Tuesday, 17 May 2011

Lincoln to Bardney

Written at Bardney Moorings on Monday 16th May
On and off today it has been raining for most of the time and blowing a gale from the west and as I write now, snugly made fast to the visitor pontoon on the River Witham at the little fenland village of Bardney, it has just begun to rain again.
The passage from Lincoln apart from the weather was quite uneventful though I have to disagree with other travellers that I’ve heard from, who declare this stretch is too boring. It is made up of long straight reaches yes, and does have the same high banks that we encountered on the Fossedyke. However the water level is lower here relative to the land so one can view the surrounding landscape quite happily over the top. Whereas the high banks on the Fossedyke were earthworks or levees and the land on the other side was down and hidden below them. We’ve descended through two locks since leaving Lincoln not because the contours of the land have changed but because the level of the Witham is lower than the Fossedyke. Hence the difference in the view.
Had we been heading into the weather today conditions would have been terrible as the fresh, gusting to gale force, wind was flinging the rain along before it. Even the Swans, who normally need a long runway to get airborne were managing to get off the water within about three body lengths and as many wing flaps.  Their normally inscrutable faces mind you, were looking a bit surprised as they swept upwards and over us so easily.
As it was, we had it all behind us and we were rolling along on the swell. To keep the wet from entering the Boatman’s Cabin, I repeated my previous procedure on the Trent; I closed the after doors behind me on the top step, slid the lid right up to my stomach and hoisted my umbrella over my shoulder to keep the nearly horizontal rain from entering from behind.
The nearby commuter villages of Washingborough, Cherry Willingham and Fiskerton we passed in rapid succession though they were only visible at a distance and were not actually on the riverside. Even the centre of Bardney Village is a twenty minute walk from the pontoon where we are moored.
Earlier I walked ashore to find the shop that the ‘First Mate Guide’ indicated was in the village, to buy some bread and milk but found that it had shut down. However instead I found a large Co-op that had opened recently which was a better idea anyway with their larger stock of provisions. Small village shops tend to have very little.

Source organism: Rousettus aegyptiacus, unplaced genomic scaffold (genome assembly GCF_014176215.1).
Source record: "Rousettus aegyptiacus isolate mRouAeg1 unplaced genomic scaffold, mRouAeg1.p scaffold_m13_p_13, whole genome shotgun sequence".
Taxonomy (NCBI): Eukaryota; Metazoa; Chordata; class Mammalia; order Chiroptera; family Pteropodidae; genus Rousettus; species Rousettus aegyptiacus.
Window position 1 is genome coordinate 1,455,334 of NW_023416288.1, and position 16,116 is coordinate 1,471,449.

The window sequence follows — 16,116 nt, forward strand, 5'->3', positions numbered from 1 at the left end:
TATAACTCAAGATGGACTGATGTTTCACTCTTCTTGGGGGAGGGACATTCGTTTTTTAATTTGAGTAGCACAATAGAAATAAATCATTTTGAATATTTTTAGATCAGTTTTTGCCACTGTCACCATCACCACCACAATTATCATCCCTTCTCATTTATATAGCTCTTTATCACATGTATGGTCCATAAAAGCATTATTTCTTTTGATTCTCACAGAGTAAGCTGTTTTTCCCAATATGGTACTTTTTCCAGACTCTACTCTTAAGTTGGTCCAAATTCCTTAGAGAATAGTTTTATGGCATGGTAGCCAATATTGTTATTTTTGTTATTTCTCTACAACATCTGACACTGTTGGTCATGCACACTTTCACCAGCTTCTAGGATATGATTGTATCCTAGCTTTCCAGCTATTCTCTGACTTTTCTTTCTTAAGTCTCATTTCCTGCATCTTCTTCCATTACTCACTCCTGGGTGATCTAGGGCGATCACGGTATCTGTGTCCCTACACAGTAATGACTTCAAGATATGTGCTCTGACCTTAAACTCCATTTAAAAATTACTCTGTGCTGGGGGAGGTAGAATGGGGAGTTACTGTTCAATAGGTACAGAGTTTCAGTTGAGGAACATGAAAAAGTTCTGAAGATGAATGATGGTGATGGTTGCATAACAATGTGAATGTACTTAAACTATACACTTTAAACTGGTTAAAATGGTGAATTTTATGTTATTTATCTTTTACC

I walked across to visit the local parish church of St Laurence and was most impressed with it. It has been well looked after, but relatively unaltered structurally since it was first built in the Fifteenth Century. However the Victorians had had a go as is usual and not only added stained glass in the windows but also painted a beautiful mural around the chancel. Recently this has been renovated and the result is startling but lovely I think.
There was a lady called Jenny in the church as I arrived repairing one of the door curtains and she was happy to behave as my guide all around the church. It was she who told me of the existence of the Co-op after I indicated that I was disappointed that the shop was closed and she also went on to add that the village was much quieter these days since the local sugar beet factory had closed down. There were lots of businesses not able to exist anymore and the previous local workforce was finding it difficult to readjust.
I am lacking a strong signal again today so the photos which I have taken will have to come later but I was most impressed with Stamp End lock in the centre of Lincoln; it is like nothing I’ve seen before. Though the bottom gate is quite conventional with paddles (or sluices as they are called in this part of the country) the top gate is an electrically operated guillotine and works very efficiently, even though as one passes beneath one gets showered with drips of dirty water. So long as one has a BW key it’s fine and easy to work.
Weather permitting we shall set off again tomorrow morning though I’m not sure how far we shall get. We shall need at least two more days travel till we get to Boston for sure. But that is the beauty of this life; every day I have the option of being able to make it up as I go along without having to discuss it with anybody else..... Except ‘Futurest’... Maybe I should consult her. But that is never much use. Being inanimate she never answers me back.


Naughty-Cal said...

2 days to get from Bardnet to Boston. Blimey you are a slow mover. We are doing Burton Waters to Bardney Village Moorings next friday eveniong after work, and then Bardney to Boston by 12 midday on the Saturday to meet our tide to take us to Wells.

I know narrowboats are slow but thats really slow. Of course im only joking and it is nice to stop and explore some of the many places along the river. On your way back upstream I would thoroughtly recommend a stop at Kirkstead Bridge and a walk into Woodhall Spa and also a stop off at Fiskerton Fen nature reserve. Its a fair old walk to the pub but the place is very quiet. Oh and the farm next door sells fantastic free range chicken and duck eggs.

Old Salt said...

Looking at your photos I knew you would be just a blur!!!! I can assure you that this is speeding for me! You need to see me on the narrow winding Oxford Canal to get a proper perspective.

Many thanks though for your advice. I'm most grateful.